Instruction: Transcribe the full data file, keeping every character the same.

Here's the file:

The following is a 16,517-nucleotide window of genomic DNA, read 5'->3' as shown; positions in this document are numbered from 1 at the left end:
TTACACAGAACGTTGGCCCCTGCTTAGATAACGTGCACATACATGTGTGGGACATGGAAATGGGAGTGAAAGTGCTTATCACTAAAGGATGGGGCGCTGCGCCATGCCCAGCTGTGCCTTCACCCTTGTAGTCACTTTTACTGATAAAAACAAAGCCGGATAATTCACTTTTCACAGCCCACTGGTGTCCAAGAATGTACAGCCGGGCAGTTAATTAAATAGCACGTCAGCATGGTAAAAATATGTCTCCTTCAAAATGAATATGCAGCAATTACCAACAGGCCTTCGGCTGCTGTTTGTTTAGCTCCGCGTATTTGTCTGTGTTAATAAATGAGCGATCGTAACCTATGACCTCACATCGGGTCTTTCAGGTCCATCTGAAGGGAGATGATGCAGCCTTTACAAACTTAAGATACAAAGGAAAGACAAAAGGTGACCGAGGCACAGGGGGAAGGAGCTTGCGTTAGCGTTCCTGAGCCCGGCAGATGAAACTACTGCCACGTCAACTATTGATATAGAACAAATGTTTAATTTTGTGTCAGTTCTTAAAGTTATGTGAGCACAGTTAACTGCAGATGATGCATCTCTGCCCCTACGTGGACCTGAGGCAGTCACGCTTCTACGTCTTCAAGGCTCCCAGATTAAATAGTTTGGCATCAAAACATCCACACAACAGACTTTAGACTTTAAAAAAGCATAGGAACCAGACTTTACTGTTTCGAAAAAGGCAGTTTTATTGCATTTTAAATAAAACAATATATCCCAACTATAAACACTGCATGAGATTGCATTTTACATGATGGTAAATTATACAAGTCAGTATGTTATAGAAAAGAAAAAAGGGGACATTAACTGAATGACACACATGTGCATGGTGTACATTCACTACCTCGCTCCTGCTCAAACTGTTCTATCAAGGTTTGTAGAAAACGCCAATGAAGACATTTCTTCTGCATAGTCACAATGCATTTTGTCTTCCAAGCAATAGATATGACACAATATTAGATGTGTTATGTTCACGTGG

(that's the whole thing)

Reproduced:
The following is a 16,517-nucleotide window of genomic DNA, read 5'->3' as shown; positions in this document are numbered from 1 at the left end:
TTACACAGAACGTTGGCCCCTGCTTAGATAACGTGCACATACATGTGTGGGACATGGAAATGGGAGTGAAAGTGCTTATCACTAAAGGATGGGGCGCTGCGCCATGCCCAGCTGTGCCTTCACCCTTGTAGTCACTTTTACTGATAAAAACAAAGCCGGATAATTCACTTTTCACAGCCCACTGGTGTCCAAGAATGTACAGCCGGGCAGTTAATTAAATAGCACGTCAGCATGGTAAAAATATGTCTCCTTCAAAATGAATATGCAGCAATTACCAACAGGCCTTCGGCTGCTGTTTGTTTAGCTCCGCGTATTTGTCTGTGTTAATAAATGAGCGATCGTAACCTATGACCTCACATCGGGTCTTTCAGGTCCATCTGAAGGGAGATGATGCAGCCTTTACAAACTTAAGATACAAAGGAAAGACAAAAGGTGACCGAGGCACAGGGGGAAGGAGCTTGCGTTAGCGTTCCTGAGCCCGGCAGATGAAACTACTGCCACGTCAACTATTGATATAGAACAAATGTTTAATTTTGTGTCAGTTCTTAAAGTTATGTGAGCACAGTTAACTGCAGATGATGCATCTCTGCCCCTACGTGGACCTGAGGCAGTCACGCTTCTACGTCTTCAAGGCTCCCAGATTAAATAGTTTGGCATCAAAACATCCACACAACAGACTTTAGACTTTAAAAAAGCATAGGAACCAGACTTTACTGTTTCGAAAAAGGCAGTTTTATTGCATTTTAAATAAAACAATATATCCCAACTATAAACACTGCATGAGATTGCATTTTACATGATGGTAAATTATACAAGTCAGTATGTTATAGAAAAGAAAAAAGGGGACATTAACTGAATGACACACATGTGCATGGTGTACATTCACTACCTCGCTCCTGCTCAAACTGTTCTATCAAGGTTTGTAGAAAACGCCAATGAAGACATTTCTTCTGCATAGTCACAATGCATTTTGTCTTCCAAGCAATAGATATGACACAATATTAGATGTGTTATGTTCACGTGG